Carbon dioxide is one of the main drivers of climate change – CO2 emissions must therefore be driven down in the future. Fraunhofer researchers are demonstrating one potential way to reduce CO2 emissions by using greenhouse gas as a raw material, for example in plastics. To do this, they first produce methanol and formic acid from CO2. Then they convert this via microorganisms into building blocks for polymers and the like.
However, the qualifying factor does not lie solely in this CO2-based methanol and formic acid production, but rather in the combination with biotechnology. Or more precisely, in the fermentation by microorganisms.
The researchers first produce methanol and formic acid from the environmentally harmful waste product CO2. In turn, they use these as ‘feed’ for microorganisms, which then produce other products from them. One example of such a product are organic acids. These are used as building blocks for polymers that enable CO2-based plastics to be manufactured this way. Amino acids can also be produced like this, for example as food supplements or animal feed.
“We can create entirely new products, but also improve the carbon footprint of more traditional products,” says Dr. Jonathan Fabarius, head of microbial catalysis research at Fraunhofer Institute for Interfacial Engineering and Biotechnology (Fraunhofer IGB).
While conventional chemical processes require a lot of energy and in some cases toxic solvents, products can be produced with microorganisms under milder and more energy-efficient conditions. After all, the microbes are growing in more environmentally-friendly aqueous solutions.
The research team uses not only native methylotrophic bacteria – i.e. organisms that naturally metabolize methanol – but also yeasts that actually are unable to metabolize methanol. The researchers also keep a close eye on whether new interesting organisms are discovered. They also check them for their suitability as ‘cell factories‘.
But how do these microorganisms actually make these products? And how is it possible to influence what they produce?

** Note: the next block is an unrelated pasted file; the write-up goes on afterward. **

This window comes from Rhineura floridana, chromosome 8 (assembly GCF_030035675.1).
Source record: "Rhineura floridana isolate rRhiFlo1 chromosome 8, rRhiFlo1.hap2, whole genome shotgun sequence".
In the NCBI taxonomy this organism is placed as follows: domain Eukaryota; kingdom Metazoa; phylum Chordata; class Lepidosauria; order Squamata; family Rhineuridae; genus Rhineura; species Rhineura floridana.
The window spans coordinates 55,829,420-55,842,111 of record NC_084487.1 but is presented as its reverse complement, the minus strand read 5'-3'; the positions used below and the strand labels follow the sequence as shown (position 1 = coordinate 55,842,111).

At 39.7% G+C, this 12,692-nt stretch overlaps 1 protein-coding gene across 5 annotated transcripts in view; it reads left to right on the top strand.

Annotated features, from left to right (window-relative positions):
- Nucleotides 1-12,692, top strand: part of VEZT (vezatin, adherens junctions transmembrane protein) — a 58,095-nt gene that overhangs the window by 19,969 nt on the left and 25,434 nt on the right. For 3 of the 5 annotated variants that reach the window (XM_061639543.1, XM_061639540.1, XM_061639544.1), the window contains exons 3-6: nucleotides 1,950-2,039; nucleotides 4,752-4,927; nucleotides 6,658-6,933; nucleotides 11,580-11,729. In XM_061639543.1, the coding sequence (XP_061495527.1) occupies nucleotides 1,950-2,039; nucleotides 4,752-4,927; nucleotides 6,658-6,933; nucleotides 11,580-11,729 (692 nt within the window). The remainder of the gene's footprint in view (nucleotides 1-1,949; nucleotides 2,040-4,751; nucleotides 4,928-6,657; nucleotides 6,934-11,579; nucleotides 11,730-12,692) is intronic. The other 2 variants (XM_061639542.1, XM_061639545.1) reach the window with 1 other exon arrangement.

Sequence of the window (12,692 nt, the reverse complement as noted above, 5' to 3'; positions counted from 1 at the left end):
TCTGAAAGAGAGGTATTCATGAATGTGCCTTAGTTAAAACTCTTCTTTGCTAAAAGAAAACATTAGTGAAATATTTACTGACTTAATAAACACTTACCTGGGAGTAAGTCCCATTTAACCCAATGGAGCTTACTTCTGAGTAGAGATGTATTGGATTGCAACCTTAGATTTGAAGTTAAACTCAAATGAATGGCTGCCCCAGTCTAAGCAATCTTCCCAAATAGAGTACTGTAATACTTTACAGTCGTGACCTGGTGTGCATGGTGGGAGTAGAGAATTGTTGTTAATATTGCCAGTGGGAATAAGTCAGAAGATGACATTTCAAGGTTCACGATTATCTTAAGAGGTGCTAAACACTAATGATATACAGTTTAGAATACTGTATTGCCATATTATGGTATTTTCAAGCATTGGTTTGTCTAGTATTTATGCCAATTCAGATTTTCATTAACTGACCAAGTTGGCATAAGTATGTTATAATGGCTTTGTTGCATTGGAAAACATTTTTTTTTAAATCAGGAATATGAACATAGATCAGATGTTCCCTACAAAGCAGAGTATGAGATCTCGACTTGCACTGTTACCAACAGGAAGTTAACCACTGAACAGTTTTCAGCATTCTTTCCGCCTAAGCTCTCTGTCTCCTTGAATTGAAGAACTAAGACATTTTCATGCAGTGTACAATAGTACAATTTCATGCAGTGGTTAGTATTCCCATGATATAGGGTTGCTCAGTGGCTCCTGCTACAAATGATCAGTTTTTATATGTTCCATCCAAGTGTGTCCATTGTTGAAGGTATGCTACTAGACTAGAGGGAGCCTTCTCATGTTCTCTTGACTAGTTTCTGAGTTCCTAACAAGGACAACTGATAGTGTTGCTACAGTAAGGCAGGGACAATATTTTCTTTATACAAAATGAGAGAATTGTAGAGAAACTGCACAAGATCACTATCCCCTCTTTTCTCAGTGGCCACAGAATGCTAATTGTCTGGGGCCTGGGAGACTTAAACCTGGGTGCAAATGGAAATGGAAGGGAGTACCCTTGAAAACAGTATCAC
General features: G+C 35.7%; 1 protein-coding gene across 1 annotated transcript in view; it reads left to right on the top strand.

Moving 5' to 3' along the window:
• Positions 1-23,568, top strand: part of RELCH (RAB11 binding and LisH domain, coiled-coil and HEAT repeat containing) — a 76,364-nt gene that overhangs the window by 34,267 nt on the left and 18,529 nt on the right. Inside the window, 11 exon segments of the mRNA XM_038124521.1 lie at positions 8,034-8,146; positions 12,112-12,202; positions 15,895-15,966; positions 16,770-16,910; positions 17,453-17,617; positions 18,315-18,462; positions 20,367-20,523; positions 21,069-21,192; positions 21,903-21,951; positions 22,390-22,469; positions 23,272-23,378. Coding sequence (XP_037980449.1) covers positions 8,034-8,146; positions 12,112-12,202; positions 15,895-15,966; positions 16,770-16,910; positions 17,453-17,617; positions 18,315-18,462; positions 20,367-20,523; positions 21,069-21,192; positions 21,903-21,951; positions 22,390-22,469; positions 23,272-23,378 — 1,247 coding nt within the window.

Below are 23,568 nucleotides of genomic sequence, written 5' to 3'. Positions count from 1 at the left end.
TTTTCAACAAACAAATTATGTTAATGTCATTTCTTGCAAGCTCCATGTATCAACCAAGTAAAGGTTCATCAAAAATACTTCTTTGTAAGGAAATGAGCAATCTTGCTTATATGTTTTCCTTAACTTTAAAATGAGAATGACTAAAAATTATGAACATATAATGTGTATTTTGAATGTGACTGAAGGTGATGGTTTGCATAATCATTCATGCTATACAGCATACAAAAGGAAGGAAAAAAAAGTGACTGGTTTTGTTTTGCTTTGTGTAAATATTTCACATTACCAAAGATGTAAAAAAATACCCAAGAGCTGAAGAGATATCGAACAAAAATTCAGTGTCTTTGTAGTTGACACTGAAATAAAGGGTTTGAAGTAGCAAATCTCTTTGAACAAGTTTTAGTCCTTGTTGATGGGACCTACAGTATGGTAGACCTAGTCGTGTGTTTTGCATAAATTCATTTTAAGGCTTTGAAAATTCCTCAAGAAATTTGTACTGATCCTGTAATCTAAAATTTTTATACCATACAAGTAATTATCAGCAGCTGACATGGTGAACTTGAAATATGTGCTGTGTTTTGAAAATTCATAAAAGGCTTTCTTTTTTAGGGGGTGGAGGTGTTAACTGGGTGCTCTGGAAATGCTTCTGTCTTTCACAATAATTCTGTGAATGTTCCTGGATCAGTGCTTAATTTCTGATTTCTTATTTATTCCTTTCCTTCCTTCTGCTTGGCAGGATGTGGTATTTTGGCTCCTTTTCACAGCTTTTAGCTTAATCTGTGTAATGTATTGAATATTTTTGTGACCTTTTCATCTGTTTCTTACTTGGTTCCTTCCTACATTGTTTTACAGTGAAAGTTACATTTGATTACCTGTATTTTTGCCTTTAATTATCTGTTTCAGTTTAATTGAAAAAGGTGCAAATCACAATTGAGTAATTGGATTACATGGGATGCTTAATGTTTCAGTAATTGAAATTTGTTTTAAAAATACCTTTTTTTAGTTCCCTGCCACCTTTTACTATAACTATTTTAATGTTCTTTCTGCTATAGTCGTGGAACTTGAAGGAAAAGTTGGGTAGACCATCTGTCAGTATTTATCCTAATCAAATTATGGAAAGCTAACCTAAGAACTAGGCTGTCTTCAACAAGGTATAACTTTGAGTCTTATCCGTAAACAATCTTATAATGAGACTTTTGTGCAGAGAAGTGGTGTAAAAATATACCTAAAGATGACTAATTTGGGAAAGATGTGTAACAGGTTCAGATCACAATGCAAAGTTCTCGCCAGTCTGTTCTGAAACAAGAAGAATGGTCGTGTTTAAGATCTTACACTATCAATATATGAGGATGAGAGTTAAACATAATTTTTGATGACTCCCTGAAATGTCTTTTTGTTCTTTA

“In principle, we use the metabolism of the microorganism to control how products are made,” Fabarius explains. “To do this, we introduce genes into the microbes that provide the blueprint for certain enzymes. This is also known as metabolic engineering.“
In turn, the enzymes that are then produced in the microorganism catalyze the manufacture of a specific product. Conversely, the researchers specifically switch off genes that could negatively influence this production. “By varying the genes that are introduced, we have the ability to produce a wide range of products,” Fabarius is pleased to report.
First expected in ten years’ time
The research team is working on the end-to-end manufacturing chain. Starting with the microorganisms, to the gene modifications, to the scaling up of production. While some manufacturing processes are still at the laboratory stage, other products are already being produced in the first bioreactors that have a capacity of ten liters. As far as the industrial application of such processes is concerned, Fabarius sees this happening more in the medium to long term – ten years is a realistic time horizon. However, the pressure on industry to establish new processes is mounting.
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